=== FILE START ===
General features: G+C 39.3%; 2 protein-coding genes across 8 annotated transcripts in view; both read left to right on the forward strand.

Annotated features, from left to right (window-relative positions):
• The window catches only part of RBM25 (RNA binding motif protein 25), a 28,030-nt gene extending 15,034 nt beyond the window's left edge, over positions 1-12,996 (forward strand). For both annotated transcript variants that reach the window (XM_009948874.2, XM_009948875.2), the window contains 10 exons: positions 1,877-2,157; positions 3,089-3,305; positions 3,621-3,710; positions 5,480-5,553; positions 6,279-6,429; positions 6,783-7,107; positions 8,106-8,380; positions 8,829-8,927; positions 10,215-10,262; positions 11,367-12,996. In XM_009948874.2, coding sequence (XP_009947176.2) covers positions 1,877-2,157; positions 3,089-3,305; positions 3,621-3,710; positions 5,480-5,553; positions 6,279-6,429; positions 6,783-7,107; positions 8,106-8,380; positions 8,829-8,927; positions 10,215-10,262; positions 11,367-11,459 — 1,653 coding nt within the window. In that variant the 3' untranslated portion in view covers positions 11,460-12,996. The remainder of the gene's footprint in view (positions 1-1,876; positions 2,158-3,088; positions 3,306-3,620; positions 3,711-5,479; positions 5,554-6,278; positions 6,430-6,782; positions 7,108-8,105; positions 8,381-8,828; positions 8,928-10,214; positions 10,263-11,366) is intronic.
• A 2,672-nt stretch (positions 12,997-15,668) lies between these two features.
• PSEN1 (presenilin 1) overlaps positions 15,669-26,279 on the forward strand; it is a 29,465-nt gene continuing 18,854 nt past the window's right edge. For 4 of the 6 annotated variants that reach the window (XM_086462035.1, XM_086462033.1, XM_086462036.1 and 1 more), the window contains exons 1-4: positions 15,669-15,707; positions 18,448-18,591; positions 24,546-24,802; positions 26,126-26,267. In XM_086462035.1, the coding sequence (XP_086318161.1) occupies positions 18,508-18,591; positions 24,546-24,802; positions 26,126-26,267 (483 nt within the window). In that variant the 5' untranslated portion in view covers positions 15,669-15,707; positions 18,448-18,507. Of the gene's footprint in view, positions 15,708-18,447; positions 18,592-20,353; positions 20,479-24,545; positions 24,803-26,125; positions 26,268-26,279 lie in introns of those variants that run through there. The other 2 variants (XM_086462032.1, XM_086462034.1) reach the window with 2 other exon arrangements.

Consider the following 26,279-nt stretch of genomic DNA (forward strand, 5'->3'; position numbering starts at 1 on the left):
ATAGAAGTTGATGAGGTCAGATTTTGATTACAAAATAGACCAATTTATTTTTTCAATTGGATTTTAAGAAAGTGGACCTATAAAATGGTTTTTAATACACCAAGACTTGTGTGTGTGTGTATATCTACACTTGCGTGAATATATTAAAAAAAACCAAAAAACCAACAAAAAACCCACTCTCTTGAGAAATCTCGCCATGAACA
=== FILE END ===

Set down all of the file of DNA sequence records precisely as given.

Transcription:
General features: G+C 39.3%; 2 protein-coding genes across 8 annotated transcripts in view; both read left to right on the forward strand.

Annotated features, from left to right (window-relative positions):
• The window catches only part of RBM25 (RNA binding motif protein 25), a 28,030-nt gene extending 15,034 nt beyond the window's left edge, over positions 1-12,996 (forward strand). For both annotated transcript variants that reach the window (XM_009948874.2, XM_009948875.2), the window contains 10 exons: positions 1,877-2,157; positions 3,089-3,305; positions 3,621-3,710; positions 5,480-5,553; positions 6,279-6,429; positions 6,783-7,107; positions 8,106-8,380; positions 8,829-8,927; positions 10,215-10,262; positions 11,367-12,996. In XM_009948874.2, coding sequence (XP_009947176.2) covers positions 1,877-2,157; positions 3,089-3,305; positions 3,621-3,710; positions 5,480-5,553; positions 6,279-6,429; positions 6,783-7,107; positions 8,106-8,380; positions 8,829-8,927; positions 10,215-10,262; positions 11,367-11,459 — 1,653 coding nt within the window. In that variant the 3' untranslated portion in view covers positions 11,460-12,996. The remainder of the gene's footprint in view (positions 1-1,876; positions 2,158-3,088; positions 3,306-3,620; positions 3,711-5,479; positions 5,554-6,278; positions 6,430-6,782; positions 7,108-8,105; positions 8,381-8,828; positions 8,928-10,214; positions 10,263-11,366) is intronic.
• A 2,672-nt stretch (positions 12,997-15,668) lies between these two features.
• PSEN1 (presenilin 1) overlaps positions 15,669-26,279 on the forward strand; it is a 29,465-nt gene continuing 18,854 nt past the window's right edge. For 4 of the 6 annotated variants that reach the window (XM_086462035.1, XM_086462033.1, XM_086462036.1 and 1 more), the window contains exons 1-4: positions 15,669-15,707; positions 18,448-18,591; positions 24,546-24,802; positions 26,126-26,267. In XM_086462035.1, the coding sequence (XP_086318161.1) occupies positions 18,508-18,591; positions 24,546-24,802; positions 26,126-26,267 (483 nt within the window). In that variant the 5' untranslated portion in view covers positions 15,669-15,707; positions 18,448-18,507. Of the gene's footprint in view, positions 15,708-18,447; positions 18,592-20,353; positions 20,479-24,545; positions 24,803-26,125; positions 26,268-26,279 lie in introns of those variants that run through there. The other 2 variants (XM_086462032.1, XM_086462034.1) reach the window with 2 other exon arrangements.

Consider the following 26,279-nt stretch of genomic DNA (forward strand, 5'->3'; position numbering starts at 1 on the left):
ATAGAAGTTGATGAGGTCAGATTTTGATTACAAAATAGACCAATTTATTTTTTCAATTGGATTTTAAGAAAGTGGACCTATAAAATGGTTTTTAATACACCAAGACTTGTGTGTGTGTGTATATCTACACTTGCGTGAATATATTAAAAAAAACCAAAAAACCAACAAAAAACCCACTCTCTTGAGAAATCTCGCCATGAACA